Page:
Health IT and Solo Practice: A Love-Hate Relationship
Joseph Heyman - [PDF]

On April 1, 2001, I joined the world of Health Information Technology. I started a solo gynecology practice with no income and only expenses. I hired a medical assistant to be my front desk person and my clinical helper. I rented a smaller space than most physicians could use for this purpose because my plan was to use technology to avoid both chart storage as well as the people needed to maintain a medical record library.
The Impact of Web 2.0 on the Doctor-Patient Relationship
Bernard Lo and Lindsay Parham - [PDF]

roger jenkins is a 52-year-old with diabetes mellitus. He measures his glucose at home twice a day and enters his measurements into his personally controlled health record (PCHR). He also enters into the PCHR data about his functional status, quality of life, weight, and exercise habits. These data are transmitted to his physician and to a nurse in a chronic disease management program, who provides individualized advice on diet, exercise, and other steps that Mr. Jenkins can take to achieve his health goals. Moreover, the PCHR reminds him to refill his prescriptions, schedule his annual visit to the podiatrist and ophthalmologist, or come in for recommended blood tests. Mr. Jenkins' podiatrist and ophthalmologist have offices separate from the small group practice of his internist. However, the PCHR gives them access to his test results, medication list, and his internist's notes. The PCHR record also offers Mr. Jenkins links to websites that provide trustworthy health information. Furthermore, he can link to social networking groups of people with diabetes.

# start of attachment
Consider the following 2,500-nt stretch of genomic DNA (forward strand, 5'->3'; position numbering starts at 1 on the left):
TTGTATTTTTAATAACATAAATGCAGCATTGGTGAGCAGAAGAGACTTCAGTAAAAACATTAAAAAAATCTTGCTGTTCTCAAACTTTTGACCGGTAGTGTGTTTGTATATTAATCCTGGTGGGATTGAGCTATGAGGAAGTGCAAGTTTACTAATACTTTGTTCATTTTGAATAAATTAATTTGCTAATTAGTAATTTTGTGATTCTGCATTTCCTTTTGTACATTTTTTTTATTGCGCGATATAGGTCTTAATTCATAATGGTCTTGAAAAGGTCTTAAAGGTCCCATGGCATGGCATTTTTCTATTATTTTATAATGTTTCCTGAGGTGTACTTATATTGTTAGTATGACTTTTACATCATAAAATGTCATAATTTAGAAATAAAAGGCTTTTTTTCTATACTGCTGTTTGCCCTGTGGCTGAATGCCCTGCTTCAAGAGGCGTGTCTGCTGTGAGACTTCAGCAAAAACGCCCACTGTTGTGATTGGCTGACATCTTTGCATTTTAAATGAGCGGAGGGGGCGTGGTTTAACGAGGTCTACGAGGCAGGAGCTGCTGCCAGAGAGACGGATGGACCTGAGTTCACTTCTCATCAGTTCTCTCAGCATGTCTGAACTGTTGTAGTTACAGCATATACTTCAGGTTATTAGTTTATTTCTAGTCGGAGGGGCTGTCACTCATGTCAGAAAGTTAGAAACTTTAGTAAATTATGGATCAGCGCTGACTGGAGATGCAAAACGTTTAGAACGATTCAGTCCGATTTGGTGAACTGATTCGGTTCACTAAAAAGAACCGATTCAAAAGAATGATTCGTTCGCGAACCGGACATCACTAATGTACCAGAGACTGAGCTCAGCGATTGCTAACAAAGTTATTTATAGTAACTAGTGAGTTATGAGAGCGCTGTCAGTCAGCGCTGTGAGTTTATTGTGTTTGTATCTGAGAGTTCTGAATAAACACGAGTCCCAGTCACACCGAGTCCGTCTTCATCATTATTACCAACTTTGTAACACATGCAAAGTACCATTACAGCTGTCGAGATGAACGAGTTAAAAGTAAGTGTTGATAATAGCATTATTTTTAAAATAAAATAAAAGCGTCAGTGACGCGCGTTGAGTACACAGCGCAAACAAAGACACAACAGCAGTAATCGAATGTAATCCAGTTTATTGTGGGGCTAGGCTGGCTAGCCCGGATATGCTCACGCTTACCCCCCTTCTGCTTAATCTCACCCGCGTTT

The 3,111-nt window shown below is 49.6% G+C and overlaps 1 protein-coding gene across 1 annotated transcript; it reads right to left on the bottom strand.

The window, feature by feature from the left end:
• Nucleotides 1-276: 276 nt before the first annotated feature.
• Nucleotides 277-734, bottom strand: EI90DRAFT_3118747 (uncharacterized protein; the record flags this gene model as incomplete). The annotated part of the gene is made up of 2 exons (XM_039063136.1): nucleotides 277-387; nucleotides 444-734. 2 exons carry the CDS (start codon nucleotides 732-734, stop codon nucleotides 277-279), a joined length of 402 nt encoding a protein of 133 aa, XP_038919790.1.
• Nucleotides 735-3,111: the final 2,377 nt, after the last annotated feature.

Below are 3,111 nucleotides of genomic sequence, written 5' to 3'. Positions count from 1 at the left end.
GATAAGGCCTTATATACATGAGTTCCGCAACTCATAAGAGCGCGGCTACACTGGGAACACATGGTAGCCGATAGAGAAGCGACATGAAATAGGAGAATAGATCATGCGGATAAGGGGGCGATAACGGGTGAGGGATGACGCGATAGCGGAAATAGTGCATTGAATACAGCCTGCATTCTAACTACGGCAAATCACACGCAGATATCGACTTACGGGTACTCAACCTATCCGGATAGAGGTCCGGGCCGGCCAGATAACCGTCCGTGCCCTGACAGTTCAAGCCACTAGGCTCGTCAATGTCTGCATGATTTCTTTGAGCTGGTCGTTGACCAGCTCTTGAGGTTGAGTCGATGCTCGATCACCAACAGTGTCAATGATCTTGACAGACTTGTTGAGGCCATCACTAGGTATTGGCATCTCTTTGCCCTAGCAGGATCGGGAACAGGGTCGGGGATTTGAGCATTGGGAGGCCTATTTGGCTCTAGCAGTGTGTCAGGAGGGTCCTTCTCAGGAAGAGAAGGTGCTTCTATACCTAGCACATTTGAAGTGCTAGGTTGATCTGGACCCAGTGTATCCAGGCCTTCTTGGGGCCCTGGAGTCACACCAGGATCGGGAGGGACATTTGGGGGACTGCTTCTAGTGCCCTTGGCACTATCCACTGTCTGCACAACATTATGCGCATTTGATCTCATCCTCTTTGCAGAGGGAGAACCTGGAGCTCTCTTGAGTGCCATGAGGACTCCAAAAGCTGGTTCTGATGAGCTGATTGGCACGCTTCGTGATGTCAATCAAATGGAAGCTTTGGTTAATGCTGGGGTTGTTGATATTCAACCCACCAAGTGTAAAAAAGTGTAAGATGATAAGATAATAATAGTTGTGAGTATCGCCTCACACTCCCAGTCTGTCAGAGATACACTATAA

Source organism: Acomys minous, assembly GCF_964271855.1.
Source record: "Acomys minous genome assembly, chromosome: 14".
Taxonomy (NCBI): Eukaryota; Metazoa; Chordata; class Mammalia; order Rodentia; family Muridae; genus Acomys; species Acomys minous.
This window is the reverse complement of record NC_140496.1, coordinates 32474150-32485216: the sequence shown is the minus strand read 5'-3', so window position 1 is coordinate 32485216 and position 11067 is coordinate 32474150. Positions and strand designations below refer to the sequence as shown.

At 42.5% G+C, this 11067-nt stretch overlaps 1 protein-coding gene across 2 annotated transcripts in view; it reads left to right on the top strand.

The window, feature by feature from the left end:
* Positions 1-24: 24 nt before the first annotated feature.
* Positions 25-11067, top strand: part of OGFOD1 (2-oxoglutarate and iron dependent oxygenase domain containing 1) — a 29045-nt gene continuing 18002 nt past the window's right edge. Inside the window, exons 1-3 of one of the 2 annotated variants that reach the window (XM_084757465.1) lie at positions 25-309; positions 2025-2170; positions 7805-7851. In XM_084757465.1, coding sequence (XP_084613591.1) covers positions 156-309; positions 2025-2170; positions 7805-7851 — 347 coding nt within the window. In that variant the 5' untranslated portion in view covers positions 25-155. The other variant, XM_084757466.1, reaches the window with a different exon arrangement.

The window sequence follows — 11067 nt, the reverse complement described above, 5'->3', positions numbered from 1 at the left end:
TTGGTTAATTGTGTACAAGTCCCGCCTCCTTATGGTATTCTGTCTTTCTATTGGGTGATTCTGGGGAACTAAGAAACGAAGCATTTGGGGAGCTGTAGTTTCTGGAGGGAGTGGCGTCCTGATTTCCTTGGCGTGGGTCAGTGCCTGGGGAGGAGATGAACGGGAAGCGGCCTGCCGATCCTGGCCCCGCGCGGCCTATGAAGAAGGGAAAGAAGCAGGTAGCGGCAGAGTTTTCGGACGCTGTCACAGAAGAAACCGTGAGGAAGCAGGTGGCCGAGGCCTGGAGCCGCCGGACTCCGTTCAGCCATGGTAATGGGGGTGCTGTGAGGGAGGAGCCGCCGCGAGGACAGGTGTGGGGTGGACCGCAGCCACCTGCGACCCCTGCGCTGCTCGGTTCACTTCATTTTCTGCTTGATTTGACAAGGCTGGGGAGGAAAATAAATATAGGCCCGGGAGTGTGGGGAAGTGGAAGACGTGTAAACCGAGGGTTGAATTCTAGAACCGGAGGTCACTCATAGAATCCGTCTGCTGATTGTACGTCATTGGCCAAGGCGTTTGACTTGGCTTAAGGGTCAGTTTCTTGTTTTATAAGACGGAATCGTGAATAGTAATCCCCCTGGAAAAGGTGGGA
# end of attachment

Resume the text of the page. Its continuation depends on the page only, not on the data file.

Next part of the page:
Health Information Technology and the Idea of Informed Consent
Melissa M. Goldstein - [PDF]